If not, perhaps giving sophomore Tauren Poole and freshman David Oku more chances would be the better option. Regardless, the Vols must keep the ground game potent to sustain offensive success.
3. Salvage special teams.
Special teams was the lone wart on an otherwise splendid Saturday against Georgia. The Vols allowed a second kickoff-return touchdown of the season, surrendered a safety on a blocked punt and again struggled to catch punts.
Kiffin called the special teams "pathetic."
The off week comes at a great time for this group, and not just for the aforementioned reasons. Junior kicker Daniel Lincoln, who struggled last season, was on the cusp of regaining his 2007 All-America form before suffering a quadriceps injury three weeks ago. He hasn't been the same since.
UT particularly must address the kick-coverage problems with Alabama's Javier Arenas just ahead.
4. Focus on Frazier.
Savion Frazier has admirably filled in for fellow junior Nick Reveiz at middle linebacker against Auburn and Georgia, especially since he'd never practiced in the middle until two weeks ago.
Coaches and teammates must continue to put in extra hours with him, and he must continue dedicating himself to his immense weekly responsibilities -- for the team's and his own future. Reveiz won't be outworked while aiming to return from his torn ACL before next season, and redshirt freshman middle man Herman Lathers is arguably the team's most physically gifted linebacker.
5. Stock Stocker.
UT's coaches have come to understand that junior tight end Luke Stocker is one of the team's best players.
At a sturdy, 6-foot-6, 245 pounds, Stocker is above-average in nearly every tight end role: run-blocking, pass-blocking, route-running, receiving and running after the catch. He's also an intelligent, responsible player with the foundation to be a clutch performer, and he has the tools to be an NFL player.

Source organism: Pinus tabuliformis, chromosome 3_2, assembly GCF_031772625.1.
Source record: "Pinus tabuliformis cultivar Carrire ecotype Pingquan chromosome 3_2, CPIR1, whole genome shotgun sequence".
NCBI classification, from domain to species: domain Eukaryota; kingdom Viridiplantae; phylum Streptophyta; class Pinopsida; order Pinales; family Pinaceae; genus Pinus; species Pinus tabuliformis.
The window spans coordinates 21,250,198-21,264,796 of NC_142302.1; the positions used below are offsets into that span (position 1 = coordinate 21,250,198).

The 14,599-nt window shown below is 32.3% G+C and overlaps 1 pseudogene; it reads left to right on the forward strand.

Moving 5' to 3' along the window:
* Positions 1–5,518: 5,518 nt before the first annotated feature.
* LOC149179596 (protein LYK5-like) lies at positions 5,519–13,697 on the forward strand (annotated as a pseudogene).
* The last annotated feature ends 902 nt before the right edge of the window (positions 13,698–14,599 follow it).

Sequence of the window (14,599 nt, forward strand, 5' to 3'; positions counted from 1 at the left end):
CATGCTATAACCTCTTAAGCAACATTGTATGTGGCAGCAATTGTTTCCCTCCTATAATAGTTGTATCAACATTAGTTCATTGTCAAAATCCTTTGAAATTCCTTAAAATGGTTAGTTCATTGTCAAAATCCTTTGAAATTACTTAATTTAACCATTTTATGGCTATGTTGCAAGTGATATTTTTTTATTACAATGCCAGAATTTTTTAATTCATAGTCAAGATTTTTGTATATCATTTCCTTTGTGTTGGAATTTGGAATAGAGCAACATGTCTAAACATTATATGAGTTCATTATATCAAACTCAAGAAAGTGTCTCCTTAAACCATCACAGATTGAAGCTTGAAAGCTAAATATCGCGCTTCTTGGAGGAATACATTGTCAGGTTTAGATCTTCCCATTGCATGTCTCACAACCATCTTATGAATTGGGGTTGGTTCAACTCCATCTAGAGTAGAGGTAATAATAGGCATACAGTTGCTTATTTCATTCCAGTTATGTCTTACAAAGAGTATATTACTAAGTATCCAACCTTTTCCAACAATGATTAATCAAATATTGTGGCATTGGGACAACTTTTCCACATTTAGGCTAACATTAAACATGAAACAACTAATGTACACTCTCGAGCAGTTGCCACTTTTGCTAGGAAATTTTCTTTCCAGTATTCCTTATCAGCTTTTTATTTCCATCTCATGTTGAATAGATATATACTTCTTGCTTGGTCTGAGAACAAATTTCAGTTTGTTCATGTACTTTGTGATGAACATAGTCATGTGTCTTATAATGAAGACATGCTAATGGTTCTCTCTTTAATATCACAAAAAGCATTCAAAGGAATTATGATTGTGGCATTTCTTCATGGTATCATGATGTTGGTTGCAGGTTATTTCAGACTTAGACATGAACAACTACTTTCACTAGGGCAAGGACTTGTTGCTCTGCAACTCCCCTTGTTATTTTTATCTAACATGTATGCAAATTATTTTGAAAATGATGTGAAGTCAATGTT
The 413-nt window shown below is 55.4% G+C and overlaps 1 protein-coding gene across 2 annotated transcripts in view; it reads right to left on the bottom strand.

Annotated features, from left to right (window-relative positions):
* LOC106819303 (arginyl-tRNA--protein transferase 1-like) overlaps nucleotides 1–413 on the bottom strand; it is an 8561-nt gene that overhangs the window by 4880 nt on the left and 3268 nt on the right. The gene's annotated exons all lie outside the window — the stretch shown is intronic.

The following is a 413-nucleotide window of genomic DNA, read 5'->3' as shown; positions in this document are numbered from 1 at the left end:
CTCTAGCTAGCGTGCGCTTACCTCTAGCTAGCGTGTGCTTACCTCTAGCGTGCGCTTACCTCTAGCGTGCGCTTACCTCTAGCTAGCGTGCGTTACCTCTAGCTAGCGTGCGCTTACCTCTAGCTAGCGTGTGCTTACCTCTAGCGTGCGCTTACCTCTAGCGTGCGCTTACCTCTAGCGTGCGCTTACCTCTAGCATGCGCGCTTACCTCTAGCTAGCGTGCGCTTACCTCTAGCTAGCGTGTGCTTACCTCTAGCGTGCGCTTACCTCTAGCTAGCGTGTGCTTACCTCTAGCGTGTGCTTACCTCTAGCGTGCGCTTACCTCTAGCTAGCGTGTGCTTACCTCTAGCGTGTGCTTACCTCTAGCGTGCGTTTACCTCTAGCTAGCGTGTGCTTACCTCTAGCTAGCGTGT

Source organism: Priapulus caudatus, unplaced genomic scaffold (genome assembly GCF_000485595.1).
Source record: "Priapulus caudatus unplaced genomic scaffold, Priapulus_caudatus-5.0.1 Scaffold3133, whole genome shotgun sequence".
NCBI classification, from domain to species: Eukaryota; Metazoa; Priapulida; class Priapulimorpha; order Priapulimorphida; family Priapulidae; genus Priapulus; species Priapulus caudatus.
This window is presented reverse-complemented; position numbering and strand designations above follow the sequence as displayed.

Coach Lane Kiffin has made multiple references the past two weeks to getting Stocker more involved in the passing game, and UT would reap major benefits from that. The threat of Hardesty between the tackles and Stocker between the seams should leave bigger holes for Vols' receivers on the perimeter. And juniors Gerald Jones (ankle) and Denarius Moore (foot) have finally gotten healthy enough to exploit those holes.
6. Score first.
It's easier said than done, but Vols' running game and defense will be tough for any team to overcome in the second half, provided they have the lead.
UT needs to beg, borrow and steal its way to score first, if necessary. Use trick plays. Do anything short of chop-blocking to gain an early advantage.
The Vols have outscored opponents 66-13 in the fourth quarter this season. They are capable of finishing off any opponent they can outscore through three periods.
Other contacts for Wes Rucker at www.twitter.com/wesrucker and www.facebook.com/tfpvolsbeat.